1. Tell us a bit about yourself – favorite sports team, favorite food, guilty pleasure, favorite band, favorite vacation spot?

I’m originally from Yorkshire in England, and grew up just outside York. I moved to the U.S. about seven years ago to join a very fast growing startup, we took it from 5 to well over 300 people which was a fantastic experience. I moved to NYC almost two years ago, and I love exploring this great city.  There’s so much to see and do.  Outside of dotmailer, my passion is cars, and I also enjoy skeet shooting, almost all types of music, and I love to travel – my goal is to get to India, Thailand, Australia and Japan in the near future.

Want to find out more about the dotfamily? Check out our recent post about Darren Hockley, Global Head of Support.

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Is Australia the land of opportunity for your retail brand?

Australia has a resident population of more than 24 million and, according to eMarketer, the country’s ecommerce sales are predicted to reach A$32.56 billion by 2017. The country’s remote location in the APAC region means that unlike European countries or the USA, traditionally there have been a lack of global brands sold locally.

Of course, we also know that many expatriates, particularly from inside the Commonwealth, have made Australia their home and are keen to buy products they know and love from their country of origin.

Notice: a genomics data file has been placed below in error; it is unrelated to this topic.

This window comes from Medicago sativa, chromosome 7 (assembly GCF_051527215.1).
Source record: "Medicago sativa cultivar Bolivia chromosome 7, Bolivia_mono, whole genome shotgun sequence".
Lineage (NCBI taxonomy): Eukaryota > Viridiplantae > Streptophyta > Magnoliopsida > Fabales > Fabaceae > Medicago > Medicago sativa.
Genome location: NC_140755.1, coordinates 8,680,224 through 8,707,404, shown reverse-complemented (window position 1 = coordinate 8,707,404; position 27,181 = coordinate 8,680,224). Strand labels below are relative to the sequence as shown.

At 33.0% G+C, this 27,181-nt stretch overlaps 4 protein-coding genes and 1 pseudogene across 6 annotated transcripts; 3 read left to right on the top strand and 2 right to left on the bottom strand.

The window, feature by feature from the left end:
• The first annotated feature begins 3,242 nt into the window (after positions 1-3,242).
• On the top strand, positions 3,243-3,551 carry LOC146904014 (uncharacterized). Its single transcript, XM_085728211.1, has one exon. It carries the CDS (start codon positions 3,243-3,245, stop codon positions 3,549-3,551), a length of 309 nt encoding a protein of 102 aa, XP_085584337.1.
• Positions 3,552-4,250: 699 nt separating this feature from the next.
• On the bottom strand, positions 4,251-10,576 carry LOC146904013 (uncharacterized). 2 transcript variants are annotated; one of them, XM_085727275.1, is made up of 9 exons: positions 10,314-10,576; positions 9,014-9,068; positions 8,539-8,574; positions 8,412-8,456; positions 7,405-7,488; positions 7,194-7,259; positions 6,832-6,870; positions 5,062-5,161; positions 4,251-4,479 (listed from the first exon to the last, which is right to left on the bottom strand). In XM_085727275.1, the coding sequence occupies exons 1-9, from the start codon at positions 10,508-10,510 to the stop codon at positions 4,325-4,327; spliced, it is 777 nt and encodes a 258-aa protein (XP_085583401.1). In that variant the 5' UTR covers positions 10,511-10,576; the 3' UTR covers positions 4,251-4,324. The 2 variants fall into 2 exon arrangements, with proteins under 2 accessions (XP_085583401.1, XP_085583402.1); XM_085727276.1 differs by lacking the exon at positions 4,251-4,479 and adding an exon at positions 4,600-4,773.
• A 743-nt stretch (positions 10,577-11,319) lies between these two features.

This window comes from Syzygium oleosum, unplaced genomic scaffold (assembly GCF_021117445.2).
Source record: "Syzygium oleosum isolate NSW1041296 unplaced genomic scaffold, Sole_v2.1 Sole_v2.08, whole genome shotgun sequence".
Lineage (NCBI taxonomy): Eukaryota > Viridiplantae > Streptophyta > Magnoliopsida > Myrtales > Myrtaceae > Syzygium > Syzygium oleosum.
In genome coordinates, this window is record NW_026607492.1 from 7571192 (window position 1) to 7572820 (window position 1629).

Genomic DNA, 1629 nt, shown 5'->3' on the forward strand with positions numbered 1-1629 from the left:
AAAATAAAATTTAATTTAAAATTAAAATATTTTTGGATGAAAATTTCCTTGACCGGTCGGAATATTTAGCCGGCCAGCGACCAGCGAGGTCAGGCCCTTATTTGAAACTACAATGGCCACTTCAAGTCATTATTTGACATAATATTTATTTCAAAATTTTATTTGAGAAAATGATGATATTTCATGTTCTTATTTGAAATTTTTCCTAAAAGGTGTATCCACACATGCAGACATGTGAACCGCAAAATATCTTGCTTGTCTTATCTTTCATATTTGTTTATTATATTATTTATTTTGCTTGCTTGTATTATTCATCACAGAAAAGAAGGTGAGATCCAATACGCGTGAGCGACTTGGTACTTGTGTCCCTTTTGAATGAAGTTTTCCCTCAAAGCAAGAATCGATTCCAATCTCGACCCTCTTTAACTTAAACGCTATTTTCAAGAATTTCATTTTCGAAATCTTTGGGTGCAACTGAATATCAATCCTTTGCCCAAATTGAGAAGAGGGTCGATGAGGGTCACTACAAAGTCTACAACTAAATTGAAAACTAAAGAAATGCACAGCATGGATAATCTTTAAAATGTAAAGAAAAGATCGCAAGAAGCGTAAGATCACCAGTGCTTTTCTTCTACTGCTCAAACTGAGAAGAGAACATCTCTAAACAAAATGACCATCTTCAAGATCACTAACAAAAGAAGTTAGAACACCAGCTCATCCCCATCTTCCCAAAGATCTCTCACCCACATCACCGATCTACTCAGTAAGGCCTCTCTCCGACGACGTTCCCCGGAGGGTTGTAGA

All of these factors present a huge and potentially lucrative opportunity for non-Australian brands wanting to open up their new and innovative products to a fresh market, or compete for market share.

But it’s not just non-Australian retailers who are at an advantage here: Australia was late to the ecommerce party because native, established brands were trading well without it. Subsequently, Australian retailers’ ecommerce technology stacks are much more recent and not burdened by legacy systems. This makes it much easier to extend, or get started with, best-of-breed technologies and cash in on a market that’s booming. To put some of this into perspective, Magento’s innovative ecommerce platform currently takes 42% of Australia’s market share and the world’s first adopter of Magento 2.0 was an Australian brand.

The GST loophole

At the moment, local retailers are campaigning against a rule that exempts foreign websites from being charged a 10% general sales tax (GST) on purchases under A$1,000. And in 2013, Australian consumers made $3.11 billion worth of purchases under A$1,000.[1]

While the current GST break appears to put non-Australian retailers at an advantage, Australian-based brands such as Harvey Norman are using it to their advantage by setting up ecommerce operations in Asia to enjoy the GST benefit.

Australian consumers have also countered the argument by saying that price isn’t always the motivator when it comes to making purchasing decisions.

It’s not a place where no man has gone before

Often, concerns around meeting local compliance and lack of overseas business knowledge prevent outsiders from taking the leap into cross-border trade. However, this ecommerce passport, created by Ecommerce Worldwide and NORA, is designed to support those considering selling in Australia. The guide provides a comprehensive look into everything from the country’s economy and trade status, to logistics and dealing with international payments.